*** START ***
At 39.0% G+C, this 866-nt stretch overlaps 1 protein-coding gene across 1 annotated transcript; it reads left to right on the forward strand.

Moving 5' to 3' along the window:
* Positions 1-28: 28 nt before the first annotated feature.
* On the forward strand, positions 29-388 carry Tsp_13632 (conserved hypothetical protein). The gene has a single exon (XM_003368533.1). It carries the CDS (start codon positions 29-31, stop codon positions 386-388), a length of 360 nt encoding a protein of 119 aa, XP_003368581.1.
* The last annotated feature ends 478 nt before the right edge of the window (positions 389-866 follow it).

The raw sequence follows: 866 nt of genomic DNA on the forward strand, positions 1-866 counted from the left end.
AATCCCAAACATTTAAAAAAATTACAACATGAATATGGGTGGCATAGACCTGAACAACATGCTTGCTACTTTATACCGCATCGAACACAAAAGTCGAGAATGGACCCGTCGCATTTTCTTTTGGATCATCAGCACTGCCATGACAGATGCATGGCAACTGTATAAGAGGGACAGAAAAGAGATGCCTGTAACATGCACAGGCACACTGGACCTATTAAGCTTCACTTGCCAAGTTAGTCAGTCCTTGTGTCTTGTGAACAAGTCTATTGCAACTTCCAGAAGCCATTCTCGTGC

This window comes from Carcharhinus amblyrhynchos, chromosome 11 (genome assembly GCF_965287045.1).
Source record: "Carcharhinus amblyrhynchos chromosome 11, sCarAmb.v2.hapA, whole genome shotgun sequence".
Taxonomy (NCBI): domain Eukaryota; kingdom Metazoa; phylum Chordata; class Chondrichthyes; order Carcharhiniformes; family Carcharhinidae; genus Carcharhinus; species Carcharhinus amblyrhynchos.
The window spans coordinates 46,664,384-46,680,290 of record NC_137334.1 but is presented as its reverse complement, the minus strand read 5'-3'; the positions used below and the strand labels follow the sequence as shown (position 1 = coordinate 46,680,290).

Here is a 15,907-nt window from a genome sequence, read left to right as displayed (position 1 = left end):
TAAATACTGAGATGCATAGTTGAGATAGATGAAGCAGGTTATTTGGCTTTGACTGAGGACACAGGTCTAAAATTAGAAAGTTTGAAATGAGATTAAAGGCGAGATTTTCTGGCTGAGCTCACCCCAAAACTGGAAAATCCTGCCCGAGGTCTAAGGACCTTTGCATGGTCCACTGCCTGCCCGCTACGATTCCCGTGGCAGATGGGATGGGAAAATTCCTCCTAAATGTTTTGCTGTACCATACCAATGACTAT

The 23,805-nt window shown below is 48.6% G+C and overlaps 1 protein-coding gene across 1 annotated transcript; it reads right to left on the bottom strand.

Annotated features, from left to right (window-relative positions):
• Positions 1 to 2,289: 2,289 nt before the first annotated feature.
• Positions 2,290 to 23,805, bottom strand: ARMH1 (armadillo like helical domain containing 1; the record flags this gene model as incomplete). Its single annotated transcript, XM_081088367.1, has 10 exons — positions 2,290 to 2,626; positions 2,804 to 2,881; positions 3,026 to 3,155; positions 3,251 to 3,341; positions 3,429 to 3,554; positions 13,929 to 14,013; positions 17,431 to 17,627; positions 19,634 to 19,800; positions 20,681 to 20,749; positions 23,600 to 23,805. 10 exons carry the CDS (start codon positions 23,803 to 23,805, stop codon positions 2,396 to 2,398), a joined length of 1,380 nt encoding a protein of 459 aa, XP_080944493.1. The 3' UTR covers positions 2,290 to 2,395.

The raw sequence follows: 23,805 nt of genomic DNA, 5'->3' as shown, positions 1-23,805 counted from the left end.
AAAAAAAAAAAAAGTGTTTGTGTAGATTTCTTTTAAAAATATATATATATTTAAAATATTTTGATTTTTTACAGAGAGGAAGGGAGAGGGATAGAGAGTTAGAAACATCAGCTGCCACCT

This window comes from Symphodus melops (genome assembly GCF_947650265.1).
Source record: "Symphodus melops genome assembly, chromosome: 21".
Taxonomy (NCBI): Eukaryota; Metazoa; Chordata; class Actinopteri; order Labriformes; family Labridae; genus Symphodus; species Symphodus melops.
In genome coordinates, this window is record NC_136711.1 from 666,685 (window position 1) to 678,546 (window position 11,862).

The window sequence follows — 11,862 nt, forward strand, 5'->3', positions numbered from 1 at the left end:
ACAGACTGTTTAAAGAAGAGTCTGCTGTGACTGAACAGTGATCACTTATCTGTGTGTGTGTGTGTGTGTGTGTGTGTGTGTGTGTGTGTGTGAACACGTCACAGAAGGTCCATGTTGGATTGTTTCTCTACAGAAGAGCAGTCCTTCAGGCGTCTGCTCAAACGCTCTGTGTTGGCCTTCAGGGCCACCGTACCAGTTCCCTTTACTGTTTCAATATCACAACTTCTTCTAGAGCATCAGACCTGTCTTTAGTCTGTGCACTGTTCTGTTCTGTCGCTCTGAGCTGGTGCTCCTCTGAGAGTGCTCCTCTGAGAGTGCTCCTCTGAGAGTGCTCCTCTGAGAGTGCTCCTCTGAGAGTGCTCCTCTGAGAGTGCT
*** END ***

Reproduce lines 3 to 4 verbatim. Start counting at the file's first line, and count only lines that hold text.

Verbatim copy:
* Positions 1-28: 28 nt before the first annotated feature.
* On the forward strand, positions 29-388 carry Tsp_13632 (conserved hypothetical protein). The gene has a single exon (XM_003368533.1). It carries the CDS (start codon positions 29-31, stop codon positions 386-388), a length of 360 nt encoding a protein of 119 aa, XP_003368581.1.